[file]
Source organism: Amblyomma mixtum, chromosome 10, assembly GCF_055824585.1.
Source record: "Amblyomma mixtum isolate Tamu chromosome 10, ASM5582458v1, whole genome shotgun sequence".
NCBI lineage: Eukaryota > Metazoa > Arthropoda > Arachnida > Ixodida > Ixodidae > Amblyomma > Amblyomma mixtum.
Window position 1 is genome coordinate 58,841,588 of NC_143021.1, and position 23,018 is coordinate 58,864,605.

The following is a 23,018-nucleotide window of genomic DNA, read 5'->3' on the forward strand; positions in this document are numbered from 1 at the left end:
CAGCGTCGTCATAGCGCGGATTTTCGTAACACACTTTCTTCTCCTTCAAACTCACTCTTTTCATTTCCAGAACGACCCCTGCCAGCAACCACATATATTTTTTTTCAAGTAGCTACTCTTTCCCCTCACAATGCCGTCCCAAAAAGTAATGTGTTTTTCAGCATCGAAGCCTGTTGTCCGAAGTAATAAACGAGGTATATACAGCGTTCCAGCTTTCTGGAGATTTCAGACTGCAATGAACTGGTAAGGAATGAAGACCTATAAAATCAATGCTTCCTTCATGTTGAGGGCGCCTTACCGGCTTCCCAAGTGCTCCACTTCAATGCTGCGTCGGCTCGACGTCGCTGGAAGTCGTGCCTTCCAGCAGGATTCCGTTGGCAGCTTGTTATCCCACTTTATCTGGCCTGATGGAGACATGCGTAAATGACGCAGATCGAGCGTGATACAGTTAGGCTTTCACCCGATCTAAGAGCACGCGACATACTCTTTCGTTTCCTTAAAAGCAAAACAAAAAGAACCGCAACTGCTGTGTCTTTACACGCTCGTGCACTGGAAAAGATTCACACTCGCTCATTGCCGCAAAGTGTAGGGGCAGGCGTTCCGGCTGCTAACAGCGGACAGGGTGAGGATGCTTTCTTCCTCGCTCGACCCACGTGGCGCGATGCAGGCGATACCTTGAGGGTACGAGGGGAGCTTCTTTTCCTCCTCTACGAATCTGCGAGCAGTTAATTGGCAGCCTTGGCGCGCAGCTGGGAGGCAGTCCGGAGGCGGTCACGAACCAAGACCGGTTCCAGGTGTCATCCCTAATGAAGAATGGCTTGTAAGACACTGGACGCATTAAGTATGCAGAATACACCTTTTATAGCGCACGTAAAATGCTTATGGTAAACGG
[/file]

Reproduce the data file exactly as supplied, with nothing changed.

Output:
Source organism: Amblyomma mixtum, chromosome 10, assembly GCF_055824585.1.
Source record: "Amblyomma mixtum isolate Tamu chromosome 10, ASM5582458v1, whole genome shotgun sequence".
NCBI lineage: Eukaryota > Metazoa > Arthropoda > Arachnida > Ixodida > Ixodidae > Amblyomma > Amblyomma mixtum.
Window position 1 is genome coordinate 58,841,588 of NC_143021.1, and position 23,018 is coordinate 58,864,605.

The following is a 23,018-nucleotide window of genomic DNA, read 5'->3' on the forward strand; positions in this document are numbered from 1 at the left end:
CAGCGTCGTCATAGCGCGGATTTTCGTAACACACTTTCTTCTCCTTCAAACTCACTCTTTTCATTTCCAGAACGACCCCTGCCAGCAACCACATATATTTTTTTTCAAGTAGCTACTCTTTCCCCTCACAATGCCGTCCCAAAAAGTAATGTGTTTTTCAGCATCGAAGCCTGTTGTCCGAAGTAATAAACGAGGTATATACAGCGTTCCAGCTTTCTGGAGATTTCAGACTGCAATGAACTGGTAAGGAATGAAGACCTATAAAATCAATGCTTCCTTCATGTTGAGGGCGCCTTACCGGCTTCCCAAGTGCTCCACTTCAATGCTGCGTCGGCTCGACGTCGCTGGAAGTCGTGCCTTCCAGCAGGATTCCGTTGGCAGCTTGTTATCCCACTTTATCTGGCCTGATGGAGACATGCGTAAATGACGCAGATCGAGCGTGATACAGTTAGGCTTTCACCCGATCTAAGAGCACGCGACATACTCTTTCGTTTCCTTAAAAGCAAAACAAAAAGAACCGCAACTGCTGTGTCTTTACACGCTCGTGCACTGGAAAAGATTCACACTCGCTCATTGCCGCAAAGTGTAGGGGCAGGCGTTCCGGCTGCTAACAGCGGACAGGGTGAGGATGCTTTCTTCCTCGCTCGACCCACGTGGCGCGATGCAGGCGATACCTTGAGGGTACGAGGGGAGCTTCTTTTCCTCCTCTACGAATCTGCGAGCAGTTAATTGGCAGCCTTGGCGCGCAGCTGGGAGGCAGTCCGGAGGCGGTCACGAACCAAGACCGGTTCCAGGTGTCATCCCTAATGAAGAATGGCTTGTAAGACACTGGACGCATTAAGTATGCAGAATACACCTTTTATAGCGCACGTAAAATGCTTATGGTAAACGG